Sales Pipeline Radio, Episode 215: Q & A with Mike Orr @mikeorr8


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If you’re not already subscribed to Sales Pipeline Radio, or listening live every Thursday at 11:30 a.m. Pacific you can find the transcription and recording here on the blog every Monday morning.  The show is less than 30 minutes, fast-paced and full of actionable advice, best practices and more for B2B sales & marketing professionals.

We cover a wide range of topics, with a focus on sales development and inside sales priorities. You can subscribe right at Sales Pipeline Radio and/or listen to full recordings of past shows everywhere you listen to podcasts! Spotify,  iTunesBlubrry, Google Play, iHeartRADIO, or Stitcher

This week’s episode is entitled Learn How Personal Branding Can Have an Impact on Personal Sellingand our guest is Mike Orr, Co-Founder of Grapevine6.

Personal brand has been something we’ve heard about in selling for a while, especially in professional services.  It’s a big topic that I think sometimes can feel a little obtuse to people. How do you define what is a personal brand, and why is it important for sales professionals to have one?

 “Personal brand is the sum total of your external communications about yourself–how you represent yourself, the things you talk about in a public forum–even the things you talk about in private forums–how you represent yourself in the interactions you have with your prospects and customers. That sum total is really what represents your brand.”

And one of the things we’re talking about now is shifting from just looking at it as your brand to really what’s your digital presence? How do you show up when someone’s trying to look you up digitally? Because that’s where everyone’s starting now.

  • What should my brand be?
  • Should people be thinking about certain focus areas or certain areas of consistency?
  • Should they alternatively just say, “Hey, listen, just be yourself,” and that’s who you are?
  • What are some things you recommend to help be consistent in sharing content?
  • What are some best practices you recommend to just be better at sharing consistently?

 I think social is fundamentally the best starting point for building a personal brand because it’s interactive.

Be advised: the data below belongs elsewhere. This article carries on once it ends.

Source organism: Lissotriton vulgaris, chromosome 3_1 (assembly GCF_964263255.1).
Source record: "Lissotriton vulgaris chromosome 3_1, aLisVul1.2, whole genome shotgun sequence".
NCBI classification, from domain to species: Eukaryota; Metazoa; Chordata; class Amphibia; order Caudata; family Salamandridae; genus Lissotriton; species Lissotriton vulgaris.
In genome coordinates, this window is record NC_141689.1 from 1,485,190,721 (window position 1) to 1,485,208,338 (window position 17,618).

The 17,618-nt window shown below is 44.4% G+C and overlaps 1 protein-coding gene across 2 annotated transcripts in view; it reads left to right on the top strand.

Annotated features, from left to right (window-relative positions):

Mike answers these questions, shares what is and isn’t working, and a lot more.  Read our conversation and/or listen below.

Matt:  Alrighty. Well, welcome, everyone, to another episode of Sales Pipeline Radio. Thank you so much for joining us. All you people joining us live on the Funnel Media Radio Network, thank you for making us part of your work from home work day or whatever you’re working today. We’re here every Thursday at 11:30 Pacific, 2:30 Eastern. I’m actually not here today. If you’re listening to this, I’m potentially taking a nap somewhere north of Seattle and excited to be taking a little time with my family. We wanted to continue to provide some great episodes for you here on Sales Pipeline Radio.

We’ve got a great, great episode and great guest planned here. And if you like what you hear today or if your first time joining us, you can find all of our episodes past, present, and future at We are featuring some of the best and brightest minds in B2B sales and marketing each week. Today is no different. We’ve got the cofounder of Grapevine6 Mike Orr joining us today to talk a little bit about personal branding and the impact it can have on selling. Mike, thanks so much for joining us today.

Mike:  Thanks for having me.

Matt:  Personal brand has been something that we’ve heard about in selling for a while, especially in professional services. Earlier today, I was talking to a bunch of realtors who obviously have a very keen interest in building their personal brand, but that’s a big topic that I think sometimes can feel a little obtuse to people. How do you define what is a personal brand, and why is it important for sales professionals to have one?